Sidorova applied the Page 69 Test to her new novel, The Age of Ice, and reported the following:
From Page 69:Learn more about the book and author at J.M. Sidorova's website, blog and the Scribner website.The Science of ColdPage 69 happens to be the opening page of the fourth chapter of the novel. It sets the stage for the chapter. Stylistically, it is a reasonable stand-in for the book, and emotionally, it is a fair representation of the narrator’s condition for the next decade or so of his life. Also in this page, one sees an example of obsession with ice typical of the narrator, and the struggle between rational and magical in which his mind is forced to engage.
Ice is a chrysalis of degradation. The first coat of ice, when it forms on a live creature, is paper thin and translucent; it humbly repeats every curve and crease of the creature’s body. It could be just a second skin, a molting layer. It could, one fancies, reveal a beauteous metamorphosis when shed—a firebird, an angel. However, ice is never shed. It thickens, instead, not a skin now but a cocoon; no longer humble, it soon abandons any resemblance to the creature it covered. A lump, a rock, it joins with other rocks; a sheet, a glacier; it never releases those it had captured. I dreamed of Anna. I touched her bare shoulders only to feel the first skin of ice under my fingers. It terrified me, because it was I who infected her with ice.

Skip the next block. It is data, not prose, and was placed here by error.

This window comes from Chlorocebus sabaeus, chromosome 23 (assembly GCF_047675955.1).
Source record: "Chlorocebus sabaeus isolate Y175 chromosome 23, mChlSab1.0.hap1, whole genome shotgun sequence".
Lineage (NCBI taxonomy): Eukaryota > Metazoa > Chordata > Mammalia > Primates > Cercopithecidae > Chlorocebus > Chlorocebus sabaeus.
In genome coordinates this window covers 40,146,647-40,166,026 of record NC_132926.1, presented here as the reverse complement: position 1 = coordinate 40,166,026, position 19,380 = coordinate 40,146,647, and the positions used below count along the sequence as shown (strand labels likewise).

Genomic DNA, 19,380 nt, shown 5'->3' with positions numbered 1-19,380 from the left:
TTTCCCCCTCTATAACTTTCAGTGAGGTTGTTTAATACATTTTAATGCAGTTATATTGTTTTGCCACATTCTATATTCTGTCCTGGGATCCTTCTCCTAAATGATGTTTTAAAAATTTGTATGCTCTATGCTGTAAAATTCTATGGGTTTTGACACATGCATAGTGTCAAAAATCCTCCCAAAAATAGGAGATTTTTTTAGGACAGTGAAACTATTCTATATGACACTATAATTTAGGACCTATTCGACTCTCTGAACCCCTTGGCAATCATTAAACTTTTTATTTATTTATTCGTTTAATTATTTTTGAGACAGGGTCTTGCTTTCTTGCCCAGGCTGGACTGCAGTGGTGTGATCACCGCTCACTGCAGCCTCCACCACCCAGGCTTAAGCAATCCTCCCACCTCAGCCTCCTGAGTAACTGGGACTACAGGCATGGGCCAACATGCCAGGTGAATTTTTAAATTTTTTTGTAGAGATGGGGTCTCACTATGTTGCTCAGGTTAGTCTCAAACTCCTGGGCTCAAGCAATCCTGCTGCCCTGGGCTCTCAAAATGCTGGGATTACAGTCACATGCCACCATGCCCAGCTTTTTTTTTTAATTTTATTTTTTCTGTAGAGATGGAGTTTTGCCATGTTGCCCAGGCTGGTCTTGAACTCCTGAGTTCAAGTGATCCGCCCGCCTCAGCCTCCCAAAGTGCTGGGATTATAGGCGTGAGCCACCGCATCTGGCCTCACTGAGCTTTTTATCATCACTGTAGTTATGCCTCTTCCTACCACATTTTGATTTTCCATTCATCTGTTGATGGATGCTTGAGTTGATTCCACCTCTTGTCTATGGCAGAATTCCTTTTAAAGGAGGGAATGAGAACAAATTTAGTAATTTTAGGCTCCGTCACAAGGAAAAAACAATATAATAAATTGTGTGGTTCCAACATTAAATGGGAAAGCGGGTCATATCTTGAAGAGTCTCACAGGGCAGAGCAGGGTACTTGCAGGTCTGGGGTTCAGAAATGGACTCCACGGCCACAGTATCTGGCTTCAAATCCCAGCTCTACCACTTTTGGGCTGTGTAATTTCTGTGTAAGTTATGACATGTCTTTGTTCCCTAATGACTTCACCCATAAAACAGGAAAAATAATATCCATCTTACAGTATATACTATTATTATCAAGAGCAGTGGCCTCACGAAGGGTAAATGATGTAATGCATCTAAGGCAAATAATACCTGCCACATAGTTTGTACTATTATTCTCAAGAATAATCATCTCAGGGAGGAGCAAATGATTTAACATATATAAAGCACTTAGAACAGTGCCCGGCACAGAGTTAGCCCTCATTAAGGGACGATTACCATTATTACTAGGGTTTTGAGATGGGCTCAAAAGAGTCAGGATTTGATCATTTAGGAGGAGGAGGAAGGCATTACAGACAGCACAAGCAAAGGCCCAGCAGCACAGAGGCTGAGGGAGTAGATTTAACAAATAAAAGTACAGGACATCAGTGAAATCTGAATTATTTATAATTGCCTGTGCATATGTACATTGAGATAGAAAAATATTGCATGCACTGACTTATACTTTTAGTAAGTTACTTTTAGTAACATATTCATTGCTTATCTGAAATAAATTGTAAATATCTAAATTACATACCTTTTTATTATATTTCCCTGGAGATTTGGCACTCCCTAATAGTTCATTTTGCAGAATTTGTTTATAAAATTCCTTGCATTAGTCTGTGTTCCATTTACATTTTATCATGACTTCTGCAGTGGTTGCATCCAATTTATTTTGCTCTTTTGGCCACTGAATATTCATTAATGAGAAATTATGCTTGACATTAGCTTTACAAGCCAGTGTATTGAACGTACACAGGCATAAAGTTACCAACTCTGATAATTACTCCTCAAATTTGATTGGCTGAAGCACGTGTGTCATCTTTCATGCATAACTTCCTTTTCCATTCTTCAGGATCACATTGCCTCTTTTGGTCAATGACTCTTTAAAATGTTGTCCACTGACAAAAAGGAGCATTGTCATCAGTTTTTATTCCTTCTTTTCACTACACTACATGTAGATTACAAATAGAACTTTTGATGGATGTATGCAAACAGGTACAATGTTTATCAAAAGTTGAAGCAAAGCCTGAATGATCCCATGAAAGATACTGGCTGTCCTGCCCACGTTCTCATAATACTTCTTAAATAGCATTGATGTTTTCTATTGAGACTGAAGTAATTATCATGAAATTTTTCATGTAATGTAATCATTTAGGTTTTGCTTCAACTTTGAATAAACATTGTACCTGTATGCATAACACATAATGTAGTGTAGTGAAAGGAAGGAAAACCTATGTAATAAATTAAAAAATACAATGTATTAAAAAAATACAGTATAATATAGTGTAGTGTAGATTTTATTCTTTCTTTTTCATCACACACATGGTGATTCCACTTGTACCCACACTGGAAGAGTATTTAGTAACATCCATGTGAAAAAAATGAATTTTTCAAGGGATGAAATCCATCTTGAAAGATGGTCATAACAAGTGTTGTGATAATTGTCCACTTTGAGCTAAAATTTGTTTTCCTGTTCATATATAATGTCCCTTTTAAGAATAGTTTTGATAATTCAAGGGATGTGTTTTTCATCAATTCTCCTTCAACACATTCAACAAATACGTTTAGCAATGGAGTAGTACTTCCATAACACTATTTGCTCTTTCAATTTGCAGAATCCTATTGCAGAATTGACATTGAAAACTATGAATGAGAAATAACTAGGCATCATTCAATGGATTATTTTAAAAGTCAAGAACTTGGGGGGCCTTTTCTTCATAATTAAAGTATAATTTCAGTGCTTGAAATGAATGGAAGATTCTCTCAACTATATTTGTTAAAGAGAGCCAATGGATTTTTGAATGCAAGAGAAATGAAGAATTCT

And yet. Abductive reasoning is, I believe, what they would call it years later. Faced with a surprising observation, a mind won’t rest until it conjures a cause from which the observation follows necessarily and logically. That the cause itself may be an oddity is a different matter; besides, given enough time we can construct a whole chain of causes, each progressively less unusual. Thus: why had I been so bizarre on the road to Orenburg? Because I had suffered a temporary debilitation of mind. And why had I suffered such a condition? Due to emotional distress, of course! There was nothing outrageously unusual about any of it, it had no connection to my cold, and it was obviously a onetime ailment, after which I must have developed some sort of tolerance, not unlike a smallpox vaccination.
I truly wanted to believe this. Even when I’d wake up in a sickly gray predawn light, my fingertips still tingling after a dream of having touched Anna’s ice-coated shoulders. Even when I would leave “my” bank of the Neva, the imperial and military bank, with its Winter Palace, its collegiums, its barracks of the Guard, and wander across the bridge to Vasilievsky Island, where a small building of the Academy of Sciences had made its home.